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The Trendelenburg test can actually refer to two different medical examinations: one is given to determine any incompetency of valves in varicose veins, while the other is given to patients to evaluate the performance of hip joints. In this way, the test has different purposes for the musculoskeletal and the circulatory systems. In either cases, the Trendelenburg test can be done independently or with other medical tests to assess the wellness of a patient or the advancement of a present illness. The name of the test was in honor of Friedrick Trendelenburg, an accomplished German surgeon in the 19th century who introduced many surgical techniques and mentored several surgeons as well.
For varicose veins, the first step in the Trendelenburg test involves having the patient lie down on his back and instructing him to lift up the leg where the varicose veins are located. This is to empty the veins of the blood flowing into it. The physician or examiner will then put a tourniquet, a tool that helps stop blood flow, around the upper thigh. Once the tourniquet is in place, the patient is requested to stand up, and the physician will then observe the refilling of blood in the veins.
Under normal conditions, the emptied veins will be filled with blood from the bottom up in around 30 seconds, as the tourniquet only slows down the filling and doesn't block it. If the veins have not been filled before or after 30 seconds, or if the veins are filled from above, some vein openings or valves may be incompetent. A rapid and sudden blood flow into the veins after the tourniquet is removed may also be diagnosed as valve incompetence. The Trendelenburg test may be repeated in different areas until the blocked or twisted vein is determined.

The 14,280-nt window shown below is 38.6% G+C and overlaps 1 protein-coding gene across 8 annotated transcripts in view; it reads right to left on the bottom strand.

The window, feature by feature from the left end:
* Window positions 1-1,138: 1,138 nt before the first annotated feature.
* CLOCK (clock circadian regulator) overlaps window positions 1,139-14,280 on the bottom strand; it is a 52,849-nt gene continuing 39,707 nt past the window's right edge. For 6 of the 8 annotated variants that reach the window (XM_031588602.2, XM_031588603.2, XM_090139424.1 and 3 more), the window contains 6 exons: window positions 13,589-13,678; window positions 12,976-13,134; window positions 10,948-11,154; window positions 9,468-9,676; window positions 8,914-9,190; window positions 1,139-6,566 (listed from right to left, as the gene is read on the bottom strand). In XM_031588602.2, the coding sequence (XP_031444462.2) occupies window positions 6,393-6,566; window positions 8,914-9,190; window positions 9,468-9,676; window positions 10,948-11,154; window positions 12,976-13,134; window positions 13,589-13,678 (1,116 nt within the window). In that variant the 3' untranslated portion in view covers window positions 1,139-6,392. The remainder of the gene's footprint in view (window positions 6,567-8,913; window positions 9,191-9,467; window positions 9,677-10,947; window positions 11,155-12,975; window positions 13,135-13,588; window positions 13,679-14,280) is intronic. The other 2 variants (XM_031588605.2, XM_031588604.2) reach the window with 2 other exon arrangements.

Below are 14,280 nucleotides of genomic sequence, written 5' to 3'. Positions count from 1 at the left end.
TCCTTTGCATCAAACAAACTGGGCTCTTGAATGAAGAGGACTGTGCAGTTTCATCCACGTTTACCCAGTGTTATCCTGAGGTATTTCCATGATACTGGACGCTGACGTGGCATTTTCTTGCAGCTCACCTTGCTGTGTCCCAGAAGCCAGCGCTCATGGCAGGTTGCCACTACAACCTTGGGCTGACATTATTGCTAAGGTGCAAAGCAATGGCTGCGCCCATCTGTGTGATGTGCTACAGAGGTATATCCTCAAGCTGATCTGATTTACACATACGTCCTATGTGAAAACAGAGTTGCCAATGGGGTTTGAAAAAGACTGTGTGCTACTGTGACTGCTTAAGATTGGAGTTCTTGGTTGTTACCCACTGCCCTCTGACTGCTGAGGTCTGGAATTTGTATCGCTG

If the Trendelenburg test is meant to examine the hips, the first step for the patient is to stand or balance himself on one leg without any assistance, while the examiner places his fingers on the anterior superior iliac spine located just above the buttocks. In some cases, the examiner only observes from behind and does not touch the patient. To lift one leg, the patient should flex his knee, so that the weight is fully supported by the hips and not by the upper thigh. The patient can be asked to hold the position for 30 seconds, or lift one leg in different angles.
A patient may have some hip problems if he is leaning too much towards the leg he is standing on, or if the hip in which the lifted leg is connected drops lower than the other side. Similar diagnosis may also be established if the patient cannot hold the position for 30 seconds. Diagnosis can range from skeletal misalignment, muscle weakness on the hip area, or even a type of neurological disorder that prohibits a person from balancing himself.
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